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Privacy Focused Android Rom Without Google Functionality Based On LineageOS Enters Beta

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OS
Android

A few years back there were a lot mobile OS systems, we had Symbian, Blackberry OS and IOS among many others. Google entered the market with Android, although it wasn’t an instant hit, they gained huge momentum overtime.

Part of Android’s success was definitely due to its open source nature and the massive customisation it offered. Android somewhat bridged the gap between budget and premium smartphones at that time, because it enabled so many functions on budget devices, it was truly something back then.

With time Android became a behemoth in mobile OS, but along with that Google was also benefitted. The OS used Google Maps, Gmail, Chrome, Google Play, YouTube and a lot of other customary Google software. This meant huge AD revenues but also privacy concerns as it’s well known that Google can pull out a lot of usage data from Android devices.

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Also: iPhone to Android: The ultimate switching guide

Touch-enabled version of Raspberry Pi based Kano kit arrives

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OS
Hardware

Kano has launched a $280 “Computer Kit Touch” version of its Raspberry Pi based computing education kit with an RPi 3B, a 10.1-inch HD touchscreen, plus a keyboard, speaker, mic, and 3000mAh battery.

Kano’s Raspberry Pi Model B based Kano kit computing education platform and Raspberry Pi 3 Model B based Kano Computer Kit were huge hits in both the educational and consumer markets. The company has now returned with a Computer Kit Touch version, which similarly aims to teach kids age 6 to 13 to program using visual tools and its Debian-based Kano OS.

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Sailfish OS "Nurmonjoki" Released and Eelo Beta

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OS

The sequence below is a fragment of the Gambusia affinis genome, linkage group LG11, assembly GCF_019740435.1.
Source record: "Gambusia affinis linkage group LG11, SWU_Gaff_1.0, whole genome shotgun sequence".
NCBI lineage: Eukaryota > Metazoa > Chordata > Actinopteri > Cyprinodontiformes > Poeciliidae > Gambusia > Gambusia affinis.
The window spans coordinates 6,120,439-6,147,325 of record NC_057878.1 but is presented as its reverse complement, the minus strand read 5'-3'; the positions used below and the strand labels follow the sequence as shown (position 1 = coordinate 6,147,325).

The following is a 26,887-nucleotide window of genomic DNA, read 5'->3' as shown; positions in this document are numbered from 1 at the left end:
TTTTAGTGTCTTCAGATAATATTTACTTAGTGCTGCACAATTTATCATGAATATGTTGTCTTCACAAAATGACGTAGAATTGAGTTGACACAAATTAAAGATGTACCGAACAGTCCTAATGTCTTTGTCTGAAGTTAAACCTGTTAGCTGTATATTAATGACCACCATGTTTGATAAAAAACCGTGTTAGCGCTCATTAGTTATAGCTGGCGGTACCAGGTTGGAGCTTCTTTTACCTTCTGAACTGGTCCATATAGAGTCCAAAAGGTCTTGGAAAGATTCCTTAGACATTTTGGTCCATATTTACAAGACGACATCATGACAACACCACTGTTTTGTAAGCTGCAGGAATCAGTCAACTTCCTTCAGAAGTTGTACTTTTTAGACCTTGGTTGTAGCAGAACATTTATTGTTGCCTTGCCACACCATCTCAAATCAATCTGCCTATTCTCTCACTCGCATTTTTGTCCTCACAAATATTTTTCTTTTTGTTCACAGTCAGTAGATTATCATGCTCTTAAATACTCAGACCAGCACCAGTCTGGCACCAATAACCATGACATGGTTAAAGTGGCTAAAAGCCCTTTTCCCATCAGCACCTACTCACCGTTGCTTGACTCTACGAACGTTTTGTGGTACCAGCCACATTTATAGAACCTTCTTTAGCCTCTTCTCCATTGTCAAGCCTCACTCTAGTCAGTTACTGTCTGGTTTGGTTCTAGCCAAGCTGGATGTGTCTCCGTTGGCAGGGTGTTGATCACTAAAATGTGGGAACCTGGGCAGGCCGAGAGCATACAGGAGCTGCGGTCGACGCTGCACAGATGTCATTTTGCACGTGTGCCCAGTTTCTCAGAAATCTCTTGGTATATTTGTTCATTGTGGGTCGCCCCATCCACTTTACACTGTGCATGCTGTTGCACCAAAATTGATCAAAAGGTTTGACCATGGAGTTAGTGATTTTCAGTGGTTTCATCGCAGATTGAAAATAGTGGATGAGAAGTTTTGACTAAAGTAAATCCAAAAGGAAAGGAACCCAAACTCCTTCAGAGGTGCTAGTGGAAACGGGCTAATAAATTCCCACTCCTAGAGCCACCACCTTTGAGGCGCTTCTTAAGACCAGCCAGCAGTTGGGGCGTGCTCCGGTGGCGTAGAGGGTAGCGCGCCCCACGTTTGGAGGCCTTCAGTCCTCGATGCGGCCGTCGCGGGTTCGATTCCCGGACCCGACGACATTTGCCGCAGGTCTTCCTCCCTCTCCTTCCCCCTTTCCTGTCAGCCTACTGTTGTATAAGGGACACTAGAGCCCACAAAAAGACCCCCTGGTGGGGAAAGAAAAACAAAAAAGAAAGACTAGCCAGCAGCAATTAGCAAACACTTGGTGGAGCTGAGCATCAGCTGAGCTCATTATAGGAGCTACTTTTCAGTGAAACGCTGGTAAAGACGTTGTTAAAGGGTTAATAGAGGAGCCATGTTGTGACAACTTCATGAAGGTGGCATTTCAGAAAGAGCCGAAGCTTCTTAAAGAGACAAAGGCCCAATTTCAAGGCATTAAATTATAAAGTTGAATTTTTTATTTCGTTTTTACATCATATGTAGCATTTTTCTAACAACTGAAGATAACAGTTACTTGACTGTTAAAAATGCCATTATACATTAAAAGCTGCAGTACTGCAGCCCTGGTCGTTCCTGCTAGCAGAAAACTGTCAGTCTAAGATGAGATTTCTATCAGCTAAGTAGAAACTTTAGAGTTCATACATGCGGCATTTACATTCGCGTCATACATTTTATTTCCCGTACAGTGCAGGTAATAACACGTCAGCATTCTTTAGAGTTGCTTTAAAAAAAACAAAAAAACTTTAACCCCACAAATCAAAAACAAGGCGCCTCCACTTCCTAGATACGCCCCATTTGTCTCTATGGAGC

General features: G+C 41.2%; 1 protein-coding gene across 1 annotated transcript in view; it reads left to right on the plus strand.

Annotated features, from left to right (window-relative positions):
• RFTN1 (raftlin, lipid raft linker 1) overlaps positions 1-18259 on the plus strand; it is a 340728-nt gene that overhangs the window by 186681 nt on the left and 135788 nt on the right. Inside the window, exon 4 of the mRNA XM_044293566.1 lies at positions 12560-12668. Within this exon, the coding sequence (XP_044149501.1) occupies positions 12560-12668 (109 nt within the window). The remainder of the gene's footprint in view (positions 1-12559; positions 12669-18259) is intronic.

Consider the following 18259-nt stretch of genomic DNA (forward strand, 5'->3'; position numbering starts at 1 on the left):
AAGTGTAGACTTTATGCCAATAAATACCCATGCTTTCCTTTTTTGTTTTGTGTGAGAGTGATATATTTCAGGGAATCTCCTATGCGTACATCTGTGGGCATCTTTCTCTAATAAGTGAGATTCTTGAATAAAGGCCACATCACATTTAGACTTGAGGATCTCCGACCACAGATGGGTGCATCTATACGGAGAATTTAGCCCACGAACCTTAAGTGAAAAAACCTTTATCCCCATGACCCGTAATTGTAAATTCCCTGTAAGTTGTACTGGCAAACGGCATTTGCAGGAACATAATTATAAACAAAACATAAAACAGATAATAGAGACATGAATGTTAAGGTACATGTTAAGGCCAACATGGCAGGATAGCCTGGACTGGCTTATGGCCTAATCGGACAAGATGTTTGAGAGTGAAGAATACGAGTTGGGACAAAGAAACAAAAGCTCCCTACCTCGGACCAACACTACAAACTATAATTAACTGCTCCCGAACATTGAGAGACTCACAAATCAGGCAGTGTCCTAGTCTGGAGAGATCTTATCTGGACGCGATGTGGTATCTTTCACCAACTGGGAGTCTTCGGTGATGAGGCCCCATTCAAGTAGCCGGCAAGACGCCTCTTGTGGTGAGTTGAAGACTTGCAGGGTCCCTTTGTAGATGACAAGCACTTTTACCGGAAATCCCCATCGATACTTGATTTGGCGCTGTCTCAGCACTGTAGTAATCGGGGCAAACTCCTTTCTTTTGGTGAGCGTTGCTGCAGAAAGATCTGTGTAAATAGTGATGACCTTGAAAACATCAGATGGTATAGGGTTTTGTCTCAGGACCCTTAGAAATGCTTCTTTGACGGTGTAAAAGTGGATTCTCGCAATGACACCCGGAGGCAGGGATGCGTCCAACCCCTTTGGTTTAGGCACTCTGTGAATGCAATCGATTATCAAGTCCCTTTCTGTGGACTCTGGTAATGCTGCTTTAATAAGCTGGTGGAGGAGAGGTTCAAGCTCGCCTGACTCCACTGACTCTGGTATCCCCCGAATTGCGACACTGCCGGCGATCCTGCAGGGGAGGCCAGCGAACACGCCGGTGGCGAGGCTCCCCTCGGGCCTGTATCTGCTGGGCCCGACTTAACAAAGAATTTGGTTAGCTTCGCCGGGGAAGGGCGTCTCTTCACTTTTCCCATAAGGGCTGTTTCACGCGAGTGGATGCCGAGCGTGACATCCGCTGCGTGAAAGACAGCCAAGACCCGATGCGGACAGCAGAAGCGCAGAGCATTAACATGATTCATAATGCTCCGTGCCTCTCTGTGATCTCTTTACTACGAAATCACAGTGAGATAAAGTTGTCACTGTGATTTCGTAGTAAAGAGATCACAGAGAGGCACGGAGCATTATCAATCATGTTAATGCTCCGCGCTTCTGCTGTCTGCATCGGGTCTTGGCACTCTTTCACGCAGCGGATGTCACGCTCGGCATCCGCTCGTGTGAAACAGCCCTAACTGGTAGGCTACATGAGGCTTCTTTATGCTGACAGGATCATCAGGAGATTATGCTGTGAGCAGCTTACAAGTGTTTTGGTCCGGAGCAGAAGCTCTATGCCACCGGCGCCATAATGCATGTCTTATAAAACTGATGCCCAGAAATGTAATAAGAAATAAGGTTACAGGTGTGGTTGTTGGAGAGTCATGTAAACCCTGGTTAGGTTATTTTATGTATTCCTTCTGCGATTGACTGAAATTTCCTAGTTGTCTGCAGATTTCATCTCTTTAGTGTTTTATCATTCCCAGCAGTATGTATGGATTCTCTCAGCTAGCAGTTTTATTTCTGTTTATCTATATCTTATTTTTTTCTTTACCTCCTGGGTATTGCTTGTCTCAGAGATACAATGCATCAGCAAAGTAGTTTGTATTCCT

Gadgets
  • Sailfish OS Nurmonjoki is now available

    After a very warm summer here in Northern Europe, many well deserved holidays are taken and many sailors are now rested after a year of full-on work. Sailors that were on duty during the summer have however worked on the latest iteration of Sailfish OS updates for our beloved community! After much developing and testing, we are now ready to release Sailfish OS 2.2.1. Sailfish OS 2.2.1 is named after the river Nurmonjoki which is located 300km north of Helsinki, on south western part of Finland.

  • Sailfish OS "Nurmonjoki" Released For GDPR Compliance, App Updates

    While Jolla's Linux-based Sailfish OS mobile operating system hasn't turned out to be as great as many anticipated, today the Finnish company released Sailfish OS 2.2.1 under the Nurmonjoki codename.

  • /e/ first beta soon to be released

    Next week, on Tuesday or Wednesday, we will release the first beta of /e/ mobile OS.

    I will then describe choices that have been done, what’s in, what’s not in, what remains to do, what to test and how. And probably a challenge for testers.

    [...]

    Of course we cannot support the 17K+ known Android devices. As the /e/ ROM itself is forked from LineageOS we can build for all LOS 14.1 (Android Nougat) supported devices, and not yet for LOS 15 (Android Oreo) supported devices (work in progress).

DOSBox 0.74-2

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OS
OSS
  • DOSBox 0.74-2 has been released!
  • DOSBox 0.74-2 Released With Better Wine Compatibility, Linux OpenGL Fixes

    DOSBox, the DOS emulator used by Wine and also can be run directly on Linux / macOS / Windows / BSD systems, released version 0.74-2 at the end of August with some Wine compatibility improvements.

    DOSBox 0.74-2 is another maintenance release while DOSBox 0.75 will be coming soon with game fixes and other improvements. But for DOSBox 0.74-2 it's also notable for having the latest patches from the Wine project for improving compatibility, with Wine relying upon DOSBox for Virtual 8086 Mode and other DOS functionality.

Doing One Thing, Well: The UNIX Philosophy

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OS
GNU
BSD